The problem with this method if you’re building a plan is that you link tasks to dates and if you have changes in your plan, you have to move all the tasks. If you instead link them, changes ripple through your project and you can see the effect.
But how do you get rid of those icons and how are you supposed to use them?
If you select a task with a constraint and click the following butcon: the Task Information dialog box is opened (you can also double click a task to open this dialog box, but the butcon works with several tasks at the same time). Activate the Advanced tab and there you have a label for constraints. If the task has the icon, the contraint type is not Start as soon as possible, but instead it looks something like this:
If you change the constraint type to Start as soon as possible and confirms the icon disappears and the task is probably moved in time (remember, you should use linking as much as possible to show gaps, links, etc).
But if you look at the drop down, you can see that there are multiple choices. This is how they are used:
- Start as soon as possible
Means that the task starts as soon as it’s possible due to predecessors.
- End as late as possible
Means that the task ends as late as it’s possible without delaying the project.
- Start no earlier than
The first possible date is [date]. Used when for example resources cannot start working before a fixed date, etc.
- End no earlier than
The first possible end date is [date]. Used when for example a contract states how long an activity should continue.
- Must start on
Fixed start date to [date]. Used for example meetings or tasks which cannot move forward or backwards. If this criteria is set, the icon becomes red.
- Must end on
Fixed end date to [date]. Used for example meetings or tasks which cannot move forward or backwards. If this criteria is set, the icon becomes red.
If you look closely at these statements, none is a deadline and non of these should be used for deadlines. Instead you have a separate field for this, also on the Advanced tab in the Task Information dialog box (selected field on image).
If a task has a deadline, it gets a different icon BUT in the Gantt chart part of the Gantt chart view (third task on image):
Deadlines work nicely and if you re schedule and the deadlines cannot be met, you get warnings and those tasks get red icons in the icon field.
e now move on to Milestones. If you set the duration of a task to 0, the task becomes a milestone (first task on image). As you can see, the icon changes in the chart:
You can also set a longer task as a milestone. Get back to the Advanced tab on Task information and set Mark task as milestone:
You should do this with care. As you can see from the example below, milestones are per default visible on the task start date which looks odd in this case where the second task is a milestone ranging five days. In this case, I would instead create a new task, link the five day task to the new task and mark the new one as a milestone.
Finally, before the lesson is complete, we need to link the project to dates. This you do by selecting Project—>Project Information. Here you can set project start date and the calculated end date.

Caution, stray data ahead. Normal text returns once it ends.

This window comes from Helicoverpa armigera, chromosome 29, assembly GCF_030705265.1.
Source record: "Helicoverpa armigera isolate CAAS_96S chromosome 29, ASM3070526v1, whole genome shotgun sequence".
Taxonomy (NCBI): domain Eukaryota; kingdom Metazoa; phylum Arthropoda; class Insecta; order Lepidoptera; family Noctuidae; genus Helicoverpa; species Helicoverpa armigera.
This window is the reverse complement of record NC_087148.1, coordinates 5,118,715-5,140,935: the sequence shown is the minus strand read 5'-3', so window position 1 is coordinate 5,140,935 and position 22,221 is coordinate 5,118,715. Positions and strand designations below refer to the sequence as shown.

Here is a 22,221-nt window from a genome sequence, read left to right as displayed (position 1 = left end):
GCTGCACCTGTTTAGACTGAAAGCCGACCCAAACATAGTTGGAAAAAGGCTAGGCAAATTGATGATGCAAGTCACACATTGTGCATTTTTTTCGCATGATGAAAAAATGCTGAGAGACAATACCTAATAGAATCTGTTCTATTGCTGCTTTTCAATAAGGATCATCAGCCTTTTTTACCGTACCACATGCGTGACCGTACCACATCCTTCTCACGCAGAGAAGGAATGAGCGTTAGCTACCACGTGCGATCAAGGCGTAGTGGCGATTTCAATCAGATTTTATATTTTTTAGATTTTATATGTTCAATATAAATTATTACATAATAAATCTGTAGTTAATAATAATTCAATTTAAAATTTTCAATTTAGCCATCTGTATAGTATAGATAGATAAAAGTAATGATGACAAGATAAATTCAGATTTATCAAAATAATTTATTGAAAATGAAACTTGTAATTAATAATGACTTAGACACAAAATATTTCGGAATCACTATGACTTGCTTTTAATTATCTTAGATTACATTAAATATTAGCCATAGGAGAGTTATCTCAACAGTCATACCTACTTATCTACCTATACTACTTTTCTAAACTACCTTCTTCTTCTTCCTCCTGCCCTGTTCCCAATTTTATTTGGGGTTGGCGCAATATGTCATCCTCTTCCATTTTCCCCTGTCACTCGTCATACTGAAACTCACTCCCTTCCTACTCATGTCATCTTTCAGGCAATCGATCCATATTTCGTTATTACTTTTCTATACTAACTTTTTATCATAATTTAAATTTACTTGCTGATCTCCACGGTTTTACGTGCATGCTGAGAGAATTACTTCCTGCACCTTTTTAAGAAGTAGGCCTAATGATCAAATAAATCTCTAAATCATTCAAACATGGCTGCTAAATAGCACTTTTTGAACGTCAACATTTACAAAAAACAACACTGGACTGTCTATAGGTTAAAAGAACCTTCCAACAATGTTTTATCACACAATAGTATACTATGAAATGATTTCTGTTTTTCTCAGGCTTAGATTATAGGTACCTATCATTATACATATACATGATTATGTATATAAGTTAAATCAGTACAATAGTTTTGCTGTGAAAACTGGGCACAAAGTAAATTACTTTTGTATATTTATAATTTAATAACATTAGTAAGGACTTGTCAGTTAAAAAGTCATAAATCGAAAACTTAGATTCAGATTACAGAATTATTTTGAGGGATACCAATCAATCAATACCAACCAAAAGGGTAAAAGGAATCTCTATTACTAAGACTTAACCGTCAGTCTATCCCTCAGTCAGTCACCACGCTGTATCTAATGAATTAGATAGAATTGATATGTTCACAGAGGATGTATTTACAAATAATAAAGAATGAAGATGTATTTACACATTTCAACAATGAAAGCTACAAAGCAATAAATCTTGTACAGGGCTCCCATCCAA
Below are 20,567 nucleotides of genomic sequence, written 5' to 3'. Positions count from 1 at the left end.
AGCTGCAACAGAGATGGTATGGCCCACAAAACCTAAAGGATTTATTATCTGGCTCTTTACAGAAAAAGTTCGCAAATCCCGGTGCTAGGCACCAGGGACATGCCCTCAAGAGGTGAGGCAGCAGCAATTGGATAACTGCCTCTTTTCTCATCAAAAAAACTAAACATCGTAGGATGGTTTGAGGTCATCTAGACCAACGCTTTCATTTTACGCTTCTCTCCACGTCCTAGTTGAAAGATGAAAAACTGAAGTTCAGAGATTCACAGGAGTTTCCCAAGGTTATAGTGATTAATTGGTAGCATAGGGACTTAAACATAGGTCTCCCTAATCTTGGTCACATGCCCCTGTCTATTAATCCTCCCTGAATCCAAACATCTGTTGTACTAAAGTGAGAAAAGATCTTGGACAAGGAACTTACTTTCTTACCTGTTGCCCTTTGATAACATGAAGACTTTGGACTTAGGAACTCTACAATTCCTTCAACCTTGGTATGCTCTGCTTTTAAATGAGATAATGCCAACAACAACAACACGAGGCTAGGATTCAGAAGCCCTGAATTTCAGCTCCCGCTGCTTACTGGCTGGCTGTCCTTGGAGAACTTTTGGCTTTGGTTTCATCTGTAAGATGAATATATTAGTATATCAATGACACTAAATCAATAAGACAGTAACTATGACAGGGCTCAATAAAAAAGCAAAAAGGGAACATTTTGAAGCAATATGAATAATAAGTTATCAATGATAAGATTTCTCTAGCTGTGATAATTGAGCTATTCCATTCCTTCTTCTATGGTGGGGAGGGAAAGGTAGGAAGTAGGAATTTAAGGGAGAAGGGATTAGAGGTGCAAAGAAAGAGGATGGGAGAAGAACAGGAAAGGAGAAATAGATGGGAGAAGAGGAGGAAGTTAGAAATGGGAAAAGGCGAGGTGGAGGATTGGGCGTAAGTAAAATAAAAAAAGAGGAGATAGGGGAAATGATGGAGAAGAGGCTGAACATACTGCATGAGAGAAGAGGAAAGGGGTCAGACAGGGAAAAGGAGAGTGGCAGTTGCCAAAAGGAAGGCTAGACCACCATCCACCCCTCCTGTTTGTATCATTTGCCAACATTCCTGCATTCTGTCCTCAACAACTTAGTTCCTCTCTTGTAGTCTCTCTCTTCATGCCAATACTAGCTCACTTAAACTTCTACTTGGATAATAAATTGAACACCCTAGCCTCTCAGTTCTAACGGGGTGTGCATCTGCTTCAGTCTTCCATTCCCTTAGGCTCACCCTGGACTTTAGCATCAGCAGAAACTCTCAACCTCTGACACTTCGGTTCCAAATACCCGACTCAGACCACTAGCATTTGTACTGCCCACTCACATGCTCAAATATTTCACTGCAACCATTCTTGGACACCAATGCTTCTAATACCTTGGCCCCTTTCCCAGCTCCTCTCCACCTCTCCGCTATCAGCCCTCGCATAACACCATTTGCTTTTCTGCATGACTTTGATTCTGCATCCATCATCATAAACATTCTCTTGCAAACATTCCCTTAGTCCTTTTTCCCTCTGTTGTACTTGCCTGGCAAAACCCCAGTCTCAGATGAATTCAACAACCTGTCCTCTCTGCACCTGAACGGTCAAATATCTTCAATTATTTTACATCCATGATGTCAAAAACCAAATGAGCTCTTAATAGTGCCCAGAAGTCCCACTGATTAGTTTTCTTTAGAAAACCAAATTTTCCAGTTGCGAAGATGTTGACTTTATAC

If you change the Schedule from to Project End date, you will instead be able to set a finish date and the start date is calculated. This is accomplished by the default task constraint type changes to End as late as possible. This can be really interesting during the planning phase, but remember to switch back when the project actually starts. Then you set the correct start date. Otherwise, your delays will say that a certain task should have started a week ago…
In my previous posts, I’ve covered the term Duration and if you’re using Fixed Work as the task type, duration is calculated automatically when you add resources and set their focus factor (units). But sometimes you set the Duration and sometimes tasks have a fixed length and no resources.
We’ll start by adding a number of tasks to our Gantt chart table:
You can see that they all have a ? after their length. That just says that you haven’t entered it manually so you can remove it and nothing is affected.
You can also change the value of Duration. If you just enter a number in the field, the metric used is Days (this is a setting so you can change the default metric to weeks, minutes, months, etc.) If you want to enter another metric you need to type in the number followed by the metric (min, h, d, w, mon – observe that the names of the metrics depends on the cultural settings of the application so if you’re not using a English version you need to check the names in your environment).
You can also enter an e (which letter is also a cultural setting) before the name of the metric:
Can you see that the tasks get different lengths in the diagram part? Why is that? Well, if I use the ordinary metrics, the tasks need to be performed during working time and working days. If I enter the e, which stands for elapsed, the tasks can be performed independent of working time. Example of that type of tasks can be concrete drying or if you for example give users “two weeks to test”.